Not all houses bleed money. Not all appreciation can be attributed to inflation and/or a combination of home improvements – sometimes, it turns out to be a good investment. But there is a price: if the gain on the sale of your home exceeds the $250,000 exclusion (or $500,000 for married taxpayers), the proceeds over that exclusion are subject to capital gains.

Real estate taxes can vary.

While mortgage payments can remain fairly flat, assuming you have a fixed mortgage rate, you more or less know what you’re paying each year. You don’t always have the same result with real estate taxes. Your tax bill can change based on property assessments and reassessments or a change in tax rates as townships and counties search for revenue.

You can’t deduct a loss on the sale of your home.

If you lose money on stocks, you can net those losses against other gains. If you lose money in business, you can deduct those losses or use them to offset other gains. But it doesn’t work that way when it comes to housing. You can never claim a capital loss on the sale of a personal residence – no matter how much it hurts.

It’s getting more difficult to claim the itemized deduction.

Only about 1/3 of taxpayers even have the option of taking the home mortgage deduction. You itemize if your deductions exceed the standard deduction. Those numbers are getting harder to get to for many taxpayers. Mathematically, the longer you own your house, the less you owe in interest and the smaller the deduction.

Owning a home is not a bad thing. But for some, renting makes more sense. And when renting, maintenance is no longer my problem.

Real estate can be a good investment for some taxpayers. But we shouldn’t buy into the idea that owning a home is for everyone. At the end of August, the U.S. Census Bureau reported that the home ownership rate was 65.5%, the lowest rate in the past 50 years.

There are so many considerations when deciding whether to buy a home. It’s not the ‘ideal’ scenario for all families. Don’t be fooled by promises of tax savings and tax-free appreciation: that’s not always the case. A home is a huge investment so be sure to research what it might mean for you before taking the leap – and don’t be afraid to say no. For more information on renting apartments in Charleston, SC, contact Abberly at West Ashley.



Charleston, SC: Cheap Rent and Good Jobs for New College Grads

Charleston, SC: Cheap Rent and Good Jobs for New College Grads

Joseph Coupal - Wednesday, June 28, 2017

Abberly at West Ashley, Charleston, SCThere are certain things that as a new college graduate you have little control over, such as when you're forced to join the real world. If you happened to graduate in 2008 — when the economy was hemorrhaging jobs while the stock and housing markets were collapsing — you were somewhat out of luck. Still, there were things you could have done to improve your financial odds even in the Great Recession, such as picking a city with the best odds of finding a good-paying job and an affordable place to live.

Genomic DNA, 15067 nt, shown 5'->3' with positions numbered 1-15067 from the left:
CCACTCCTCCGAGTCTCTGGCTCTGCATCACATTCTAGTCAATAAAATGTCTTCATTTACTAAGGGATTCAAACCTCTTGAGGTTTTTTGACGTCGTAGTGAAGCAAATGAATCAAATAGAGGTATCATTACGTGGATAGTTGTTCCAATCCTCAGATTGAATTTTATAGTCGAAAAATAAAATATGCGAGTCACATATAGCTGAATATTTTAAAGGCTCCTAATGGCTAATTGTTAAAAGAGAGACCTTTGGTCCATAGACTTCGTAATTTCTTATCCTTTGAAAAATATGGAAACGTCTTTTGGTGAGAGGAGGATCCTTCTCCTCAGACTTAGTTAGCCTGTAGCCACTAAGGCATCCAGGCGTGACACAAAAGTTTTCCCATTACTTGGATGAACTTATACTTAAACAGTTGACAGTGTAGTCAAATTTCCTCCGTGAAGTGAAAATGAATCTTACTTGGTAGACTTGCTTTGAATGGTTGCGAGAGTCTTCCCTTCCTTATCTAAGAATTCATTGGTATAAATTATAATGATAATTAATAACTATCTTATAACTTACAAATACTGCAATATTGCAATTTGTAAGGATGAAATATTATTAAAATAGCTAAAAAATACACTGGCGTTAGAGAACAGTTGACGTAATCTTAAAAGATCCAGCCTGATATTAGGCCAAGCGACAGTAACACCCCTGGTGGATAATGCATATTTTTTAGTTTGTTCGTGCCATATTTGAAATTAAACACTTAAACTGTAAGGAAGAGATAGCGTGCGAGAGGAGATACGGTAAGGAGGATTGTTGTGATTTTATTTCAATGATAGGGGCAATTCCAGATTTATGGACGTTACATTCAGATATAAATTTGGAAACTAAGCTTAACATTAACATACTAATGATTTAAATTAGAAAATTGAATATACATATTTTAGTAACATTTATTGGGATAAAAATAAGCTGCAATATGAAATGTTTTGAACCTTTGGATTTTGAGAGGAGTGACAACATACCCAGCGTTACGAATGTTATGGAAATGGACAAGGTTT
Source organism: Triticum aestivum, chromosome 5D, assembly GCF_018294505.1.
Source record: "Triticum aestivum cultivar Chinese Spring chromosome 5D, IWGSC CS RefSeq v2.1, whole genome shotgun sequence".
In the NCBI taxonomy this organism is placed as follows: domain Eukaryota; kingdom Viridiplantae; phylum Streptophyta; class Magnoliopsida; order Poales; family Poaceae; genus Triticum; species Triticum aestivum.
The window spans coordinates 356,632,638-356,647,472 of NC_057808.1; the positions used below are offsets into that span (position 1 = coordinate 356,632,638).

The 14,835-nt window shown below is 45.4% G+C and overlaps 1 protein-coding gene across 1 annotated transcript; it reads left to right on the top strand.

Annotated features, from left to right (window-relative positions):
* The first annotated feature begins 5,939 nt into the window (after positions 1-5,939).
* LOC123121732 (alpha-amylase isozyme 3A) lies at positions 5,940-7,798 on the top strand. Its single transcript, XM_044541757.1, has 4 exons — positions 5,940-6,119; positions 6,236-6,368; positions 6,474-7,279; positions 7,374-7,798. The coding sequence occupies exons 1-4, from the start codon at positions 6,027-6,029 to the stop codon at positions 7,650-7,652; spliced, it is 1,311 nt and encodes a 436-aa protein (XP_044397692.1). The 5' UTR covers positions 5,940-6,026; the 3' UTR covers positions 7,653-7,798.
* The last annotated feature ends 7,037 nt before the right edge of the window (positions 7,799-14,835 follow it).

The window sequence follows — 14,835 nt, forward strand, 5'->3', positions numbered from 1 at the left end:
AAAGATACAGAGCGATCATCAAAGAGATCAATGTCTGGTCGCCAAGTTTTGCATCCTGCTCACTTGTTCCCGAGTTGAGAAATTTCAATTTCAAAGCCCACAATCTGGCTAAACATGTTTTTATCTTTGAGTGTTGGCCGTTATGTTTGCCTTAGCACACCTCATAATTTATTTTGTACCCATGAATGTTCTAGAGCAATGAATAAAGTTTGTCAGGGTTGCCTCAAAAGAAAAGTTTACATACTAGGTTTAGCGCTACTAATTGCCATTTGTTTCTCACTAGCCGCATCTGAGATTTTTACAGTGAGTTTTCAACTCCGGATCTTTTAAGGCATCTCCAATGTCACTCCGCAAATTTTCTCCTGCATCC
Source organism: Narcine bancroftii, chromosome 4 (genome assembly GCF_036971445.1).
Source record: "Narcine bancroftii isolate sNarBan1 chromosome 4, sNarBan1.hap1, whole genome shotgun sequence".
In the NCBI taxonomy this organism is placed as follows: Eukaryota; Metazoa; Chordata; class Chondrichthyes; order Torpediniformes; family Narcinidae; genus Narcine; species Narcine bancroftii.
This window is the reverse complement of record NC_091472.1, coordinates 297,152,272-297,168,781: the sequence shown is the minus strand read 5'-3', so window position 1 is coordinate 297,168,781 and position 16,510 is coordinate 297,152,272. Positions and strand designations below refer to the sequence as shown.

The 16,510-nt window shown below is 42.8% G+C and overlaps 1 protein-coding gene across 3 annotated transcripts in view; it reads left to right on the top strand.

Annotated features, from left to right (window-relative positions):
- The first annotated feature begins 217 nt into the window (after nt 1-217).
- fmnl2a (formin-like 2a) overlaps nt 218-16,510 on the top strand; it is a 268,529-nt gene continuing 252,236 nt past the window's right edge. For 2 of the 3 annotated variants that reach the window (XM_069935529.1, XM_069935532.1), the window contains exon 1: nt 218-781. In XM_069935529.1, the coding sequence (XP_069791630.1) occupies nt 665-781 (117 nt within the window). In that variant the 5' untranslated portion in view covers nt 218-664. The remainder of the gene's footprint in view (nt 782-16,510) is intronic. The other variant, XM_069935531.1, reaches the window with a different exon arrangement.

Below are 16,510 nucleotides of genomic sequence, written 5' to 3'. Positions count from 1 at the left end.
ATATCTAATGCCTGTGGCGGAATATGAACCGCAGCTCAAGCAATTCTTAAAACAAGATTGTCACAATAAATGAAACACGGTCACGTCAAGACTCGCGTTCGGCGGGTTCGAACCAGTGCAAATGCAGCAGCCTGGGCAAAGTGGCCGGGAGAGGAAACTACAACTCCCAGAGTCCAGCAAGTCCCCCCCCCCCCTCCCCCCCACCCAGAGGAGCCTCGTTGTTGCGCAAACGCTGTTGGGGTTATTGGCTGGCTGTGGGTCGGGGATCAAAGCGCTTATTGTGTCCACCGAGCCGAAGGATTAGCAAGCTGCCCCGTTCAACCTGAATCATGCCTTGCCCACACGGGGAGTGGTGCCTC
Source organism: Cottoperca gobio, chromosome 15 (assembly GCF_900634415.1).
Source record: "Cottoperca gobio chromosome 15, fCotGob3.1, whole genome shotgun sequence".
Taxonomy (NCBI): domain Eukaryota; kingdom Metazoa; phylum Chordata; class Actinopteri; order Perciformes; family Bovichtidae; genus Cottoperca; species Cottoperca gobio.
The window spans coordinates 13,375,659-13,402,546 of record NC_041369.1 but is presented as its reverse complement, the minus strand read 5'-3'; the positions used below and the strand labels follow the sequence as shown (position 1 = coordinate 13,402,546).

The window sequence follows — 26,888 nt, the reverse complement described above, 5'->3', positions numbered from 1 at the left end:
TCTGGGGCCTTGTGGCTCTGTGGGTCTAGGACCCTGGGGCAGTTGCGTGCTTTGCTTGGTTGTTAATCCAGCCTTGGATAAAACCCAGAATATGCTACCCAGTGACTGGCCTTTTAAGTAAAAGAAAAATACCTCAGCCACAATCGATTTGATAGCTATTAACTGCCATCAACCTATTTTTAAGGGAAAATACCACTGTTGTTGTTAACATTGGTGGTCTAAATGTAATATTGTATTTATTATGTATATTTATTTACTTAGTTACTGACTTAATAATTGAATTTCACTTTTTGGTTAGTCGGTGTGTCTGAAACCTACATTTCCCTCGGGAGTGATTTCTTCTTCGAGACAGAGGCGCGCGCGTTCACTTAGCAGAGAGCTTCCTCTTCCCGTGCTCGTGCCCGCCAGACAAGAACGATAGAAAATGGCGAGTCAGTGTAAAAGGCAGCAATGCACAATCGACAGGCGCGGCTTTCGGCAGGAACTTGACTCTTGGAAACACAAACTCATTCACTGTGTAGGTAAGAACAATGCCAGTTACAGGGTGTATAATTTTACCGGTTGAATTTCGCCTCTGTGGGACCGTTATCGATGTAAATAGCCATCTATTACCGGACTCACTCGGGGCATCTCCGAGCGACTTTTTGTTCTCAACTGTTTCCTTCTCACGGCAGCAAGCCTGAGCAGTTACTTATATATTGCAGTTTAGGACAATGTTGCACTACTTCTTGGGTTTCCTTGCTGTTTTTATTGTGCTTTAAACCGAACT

Which begs the question: Where are those cities for young grads today?

The real estate site Trulia and the careers site Indeed have teamed up to look at which cities provide the best combination of affordable rental properties and the types of jobs that typically employ new grads.

Their conclusion: Finding the ideal place to work and live is tricky, because the market in which you might find the best-paying jobs may also happen to be too pricey for a 22-year-old to afford rent.

There are parts of the country that have the highest percentage of jobs that were amenable to those right out of college. Almost a third of all postings in San Jose were "grad-friendly," and recent grads could expect to earn around $3,333 a month.

Trouble is, all of that economic activity has dramatically driven up demand and prices for homes and apartments. In the San Jose market, new grads can only afford 2.5% of the available rental listings in the area.

Do new grads have to choose between a paycheck in their pocket or a roof over their head? To an extent, yes.

Yet the researchers note that there are some "sweet spots" that offer the best of both worlds.

MONEY took the data from the survey and organized it a bit differently.

We eliminated any location where less than than 10% of the housing market was accessible to new grads, and then looked at the top job markets among the remaining towns on the list. We found the Top 50 of those markets, Charleston-North Charleston, SC is number 22.

22. Charleston-North Charleston, SC %
Monthly Income: $2,544
Percentage of Listings Affordable to Recent College Grad: 11.5%
Percentage of Grad-Friendly Job Postings:13.9

For more information on apartments in Charleston, SC contact Abberly at West Ashley.


Time - Money

The Low Country of South Carolina is Popular with Boomers